-After viewing the movie Grace is Gone, PG (2007), which describes the hardships of a father in telling his two little girls that their mother, a soldier serving in Iraq, has passed away in battle, my students were overcome with emotion in trying to help those families affected by the horror of the wars in Iraq and Afghanistan. While is true that the movie tugs at one's emotions (thus recommended for emotionally ready high school audiences), it does a great job in articulating the hardships families encounter when a member is sent overseas. As a result of the movies' ability to serve as a discussion piece, students sought a way to make a difference in the lives of soldiers and their families.

This strong desire to make a difference led my students to the Soldiers Angeles website (see above). This website allows students and citizens the opportunity to adopt soldiers, send care packages, letters, blankets, make donations, and even phone cards to displaced U.S. soldiers. Providing both financial and emotional support to U.S. soldiers and their families, students really seized the educative potential of this website in becoming active and caring in their community.

2. Free Rice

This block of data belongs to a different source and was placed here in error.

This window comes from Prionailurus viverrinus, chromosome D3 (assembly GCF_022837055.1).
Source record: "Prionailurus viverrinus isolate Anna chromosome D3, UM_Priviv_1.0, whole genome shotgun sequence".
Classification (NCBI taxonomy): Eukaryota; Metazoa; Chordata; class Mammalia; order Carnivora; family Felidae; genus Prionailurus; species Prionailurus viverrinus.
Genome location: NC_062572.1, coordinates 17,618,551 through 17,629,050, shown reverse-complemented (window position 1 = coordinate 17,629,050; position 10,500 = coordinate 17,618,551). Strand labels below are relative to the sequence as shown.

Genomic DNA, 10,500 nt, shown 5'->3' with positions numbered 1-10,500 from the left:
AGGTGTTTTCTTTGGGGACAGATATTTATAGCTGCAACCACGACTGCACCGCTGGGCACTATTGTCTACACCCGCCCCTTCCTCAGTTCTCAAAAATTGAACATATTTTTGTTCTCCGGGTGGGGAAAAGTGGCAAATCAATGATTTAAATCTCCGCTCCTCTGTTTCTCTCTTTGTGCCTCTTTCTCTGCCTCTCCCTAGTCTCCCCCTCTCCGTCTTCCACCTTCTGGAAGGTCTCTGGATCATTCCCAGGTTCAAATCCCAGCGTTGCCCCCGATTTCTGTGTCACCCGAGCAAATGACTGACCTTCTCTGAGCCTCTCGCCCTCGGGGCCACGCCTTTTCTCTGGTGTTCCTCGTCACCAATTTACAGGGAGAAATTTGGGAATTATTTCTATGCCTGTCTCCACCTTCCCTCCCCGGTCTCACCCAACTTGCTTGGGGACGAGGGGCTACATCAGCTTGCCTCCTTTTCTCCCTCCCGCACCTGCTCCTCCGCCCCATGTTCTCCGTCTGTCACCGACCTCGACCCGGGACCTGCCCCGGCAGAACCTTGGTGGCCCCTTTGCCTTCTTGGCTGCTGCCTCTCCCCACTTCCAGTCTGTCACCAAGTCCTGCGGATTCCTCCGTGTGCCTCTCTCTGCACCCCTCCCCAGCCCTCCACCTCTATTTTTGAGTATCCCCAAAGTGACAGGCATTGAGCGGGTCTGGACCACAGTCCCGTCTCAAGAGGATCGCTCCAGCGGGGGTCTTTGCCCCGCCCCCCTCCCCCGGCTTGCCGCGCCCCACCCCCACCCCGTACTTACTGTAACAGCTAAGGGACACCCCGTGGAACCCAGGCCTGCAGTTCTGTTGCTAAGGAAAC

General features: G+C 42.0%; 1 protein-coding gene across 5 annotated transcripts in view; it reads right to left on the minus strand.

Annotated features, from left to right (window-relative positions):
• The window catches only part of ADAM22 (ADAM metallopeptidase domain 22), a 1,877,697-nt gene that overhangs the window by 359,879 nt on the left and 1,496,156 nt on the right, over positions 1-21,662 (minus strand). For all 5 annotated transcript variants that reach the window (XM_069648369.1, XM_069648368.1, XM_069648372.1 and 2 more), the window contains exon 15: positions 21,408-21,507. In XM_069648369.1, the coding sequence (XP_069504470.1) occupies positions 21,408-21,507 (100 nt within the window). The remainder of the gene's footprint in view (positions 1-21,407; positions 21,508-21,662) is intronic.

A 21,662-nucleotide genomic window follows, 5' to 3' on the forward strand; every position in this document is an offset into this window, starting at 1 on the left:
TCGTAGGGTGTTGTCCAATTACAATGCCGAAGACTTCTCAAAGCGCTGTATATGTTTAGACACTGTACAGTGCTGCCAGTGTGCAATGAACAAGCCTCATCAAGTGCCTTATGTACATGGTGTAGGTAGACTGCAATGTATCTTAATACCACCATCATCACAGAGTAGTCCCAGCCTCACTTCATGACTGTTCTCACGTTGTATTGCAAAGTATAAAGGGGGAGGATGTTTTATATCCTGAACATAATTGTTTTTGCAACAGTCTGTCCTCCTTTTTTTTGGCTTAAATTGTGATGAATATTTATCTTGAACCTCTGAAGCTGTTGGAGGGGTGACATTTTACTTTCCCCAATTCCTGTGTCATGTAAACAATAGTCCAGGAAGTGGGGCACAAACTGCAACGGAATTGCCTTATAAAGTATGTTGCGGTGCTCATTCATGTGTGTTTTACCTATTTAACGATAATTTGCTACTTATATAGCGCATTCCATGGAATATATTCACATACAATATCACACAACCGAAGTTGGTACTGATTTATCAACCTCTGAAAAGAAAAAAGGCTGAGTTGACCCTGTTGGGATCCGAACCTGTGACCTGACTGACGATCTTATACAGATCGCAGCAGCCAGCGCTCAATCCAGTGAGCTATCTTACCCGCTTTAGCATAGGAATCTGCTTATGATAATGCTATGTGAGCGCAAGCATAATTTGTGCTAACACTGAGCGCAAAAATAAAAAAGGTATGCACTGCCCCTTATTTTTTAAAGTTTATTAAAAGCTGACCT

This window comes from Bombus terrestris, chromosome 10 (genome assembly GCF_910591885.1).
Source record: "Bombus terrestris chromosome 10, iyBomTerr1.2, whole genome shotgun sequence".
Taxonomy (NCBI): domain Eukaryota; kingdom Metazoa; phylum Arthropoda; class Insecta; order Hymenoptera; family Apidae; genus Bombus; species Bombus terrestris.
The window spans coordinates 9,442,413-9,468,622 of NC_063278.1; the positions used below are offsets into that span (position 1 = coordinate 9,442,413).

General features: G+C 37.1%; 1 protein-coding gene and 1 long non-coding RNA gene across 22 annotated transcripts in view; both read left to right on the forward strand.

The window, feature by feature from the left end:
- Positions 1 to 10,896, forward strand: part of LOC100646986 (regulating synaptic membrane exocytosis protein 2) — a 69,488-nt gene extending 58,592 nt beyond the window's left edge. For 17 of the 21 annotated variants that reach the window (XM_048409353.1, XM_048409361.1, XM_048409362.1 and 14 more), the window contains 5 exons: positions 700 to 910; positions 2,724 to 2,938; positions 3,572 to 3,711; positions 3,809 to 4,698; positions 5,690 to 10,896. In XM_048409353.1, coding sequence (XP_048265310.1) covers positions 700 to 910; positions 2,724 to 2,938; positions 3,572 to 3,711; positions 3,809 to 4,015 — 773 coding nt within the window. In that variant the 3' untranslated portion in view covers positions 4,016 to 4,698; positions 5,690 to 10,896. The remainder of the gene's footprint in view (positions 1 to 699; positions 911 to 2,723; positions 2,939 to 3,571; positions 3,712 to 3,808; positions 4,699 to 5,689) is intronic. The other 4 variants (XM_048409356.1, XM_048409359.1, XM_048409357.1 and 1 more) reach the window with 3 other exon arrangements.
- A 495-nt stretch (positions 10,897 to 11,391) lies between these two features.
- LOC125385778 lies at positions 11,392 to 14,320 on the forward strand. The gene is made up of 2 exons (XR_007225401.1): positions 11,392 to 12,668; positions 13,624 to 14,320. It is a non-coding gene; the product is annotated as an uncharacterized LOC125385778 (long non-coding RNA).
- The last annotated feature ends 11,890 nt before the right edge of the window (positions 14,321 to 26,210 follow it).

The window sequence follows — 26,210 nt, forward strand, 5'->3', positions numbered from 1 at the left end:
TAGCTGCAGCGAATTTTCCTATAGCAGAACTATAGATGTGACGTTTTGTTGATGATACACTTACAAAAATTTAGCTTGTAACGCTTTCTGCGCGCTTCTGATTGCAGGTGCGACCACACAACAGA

-This website is a wonderful way to both build students' vocabulary and allow them the opportunity to make a difference. When students visit the site the first thing they see is a word with four possible definitions. If students chose the correct definition from the possible choices, the foundation donates 20 grains of rice to the UN World Food Program. While many students are frustrated because they lack the financial resources to make a difference, this website goes a long way in suggesting just one of many other ways students can help those in need. With over 36 billion grains donated as of June, 2008, the funds come from advertisers whose names are listed on the bottom of the screen. As students answer words correctly, the words will get progressively hardly. When students answer incorrectly, the difficulty resets itself. I am a frequent visitor to this website and I can only hope that both my vocabulary and civic spirits have grown as a result!